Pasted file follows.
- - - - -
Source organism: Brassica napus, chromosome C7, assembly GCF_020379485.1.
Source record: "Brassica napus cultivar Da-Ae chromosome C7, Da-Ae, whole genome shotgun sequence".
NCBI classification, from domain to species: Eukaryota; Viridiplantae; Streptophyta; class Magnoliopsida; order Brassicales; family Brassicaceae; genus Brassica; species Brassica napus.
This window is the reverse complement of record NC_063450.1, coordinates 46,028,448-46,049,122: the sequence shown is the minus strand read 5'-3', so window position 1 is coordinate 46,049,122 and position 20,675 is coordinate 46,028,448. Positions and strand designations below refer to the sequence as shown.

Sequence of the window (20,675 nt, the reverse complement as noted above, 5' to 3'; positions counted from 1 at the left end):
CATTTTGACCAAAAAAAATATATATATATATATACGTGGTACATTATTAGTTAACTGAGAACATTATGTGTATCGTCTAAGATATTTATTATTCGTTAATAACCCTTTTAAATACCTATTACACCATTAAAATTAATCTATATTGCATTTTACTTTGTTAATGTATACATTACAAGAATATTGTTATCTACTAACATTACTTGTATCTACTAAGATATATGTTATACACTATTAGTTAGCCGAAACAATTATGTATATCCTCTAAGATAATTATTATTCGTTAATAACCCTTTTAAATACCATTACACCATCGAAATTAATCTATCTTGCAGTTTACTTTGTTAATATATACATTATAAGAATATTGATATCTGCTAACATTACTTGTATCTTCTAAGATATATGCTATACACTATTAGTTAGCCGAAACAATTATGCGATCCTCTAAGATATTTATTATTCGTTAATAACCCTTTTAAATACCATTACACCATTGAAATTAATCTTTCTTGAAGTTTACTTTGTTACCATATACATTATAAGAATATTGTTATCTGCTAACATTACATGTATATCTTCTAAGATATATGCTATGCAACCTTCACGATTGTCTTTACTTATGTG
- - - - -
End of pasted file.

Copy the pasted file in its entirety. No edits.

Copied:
Source organism: Brassica napus, chromosome C7, assembly GCF_020379485.1.
Source record: "Brassica napus cultivar Da-Ae chromosome C7, Da-Ae, whole genome shotgun sequence".
NCBI classification, from domain to species: Eukaryota; Viridiplantae; Streptophyta; class Magnoliopsida; order Brassicales; family Brassicaceae; genus Brassica; species Brassica napus.
This window is the reverse complement of record NC_063450.1, coordinates 46,028,448-46,049,122: the sequence shown is the minus strand read 5'-3', so window position 1 is coordinate 46,049,122 and position 20,675 is coordinate 46,028,448. Positions and strand designations below refer to the sequence as shown.

Sequence of the window (20,675 nt, the reverse complement as noted above, 5' to 3'; positions counted from 1 at the left end):
CATTTTGACCAAAAAAAATATATATATATATATACGTGGTACATTATTAGTTAACTGAGAACATTATGTGTATCGTCTAAGATATTTATTATTCGTTAATAACCCTTTTAAATACCTATTACACCATTAAAATTAATCTATATTGCATTTTACTTTGTTAATGTATACATTACAAGAATATTGTTATCTACTAACATTACTTGTATCTACTAAGATATATGTTATACACTATTAGTTAGCCGAAACAATTATGTATATCCTCTAAGATAATTATTATTCGTTAATAACCCTTTTAAATACCATTACACCATCGAAATTAATCTATCTTGCAGTTTACTTTGTTAATATATACATTATAAGAATATTGATATCTGCTAACATTACTTGTATCTTCTAAGATATATGCTATACACTATTAGTTAGCCGAAACAATTATGCGATCCTCTAAGATATTTATTATTCGTTAATAACCCTTTTAAATACCATTACACCATTGAAATTAATCTTTCTTGAAGTTTACTTTGTTACCATATACATTATAAGAATATTGTTATCTGCTAACATTACATGTATATCTTCTAAGATATATGCTATGCAACCTTCACGATTGTCTTTACTTATGTG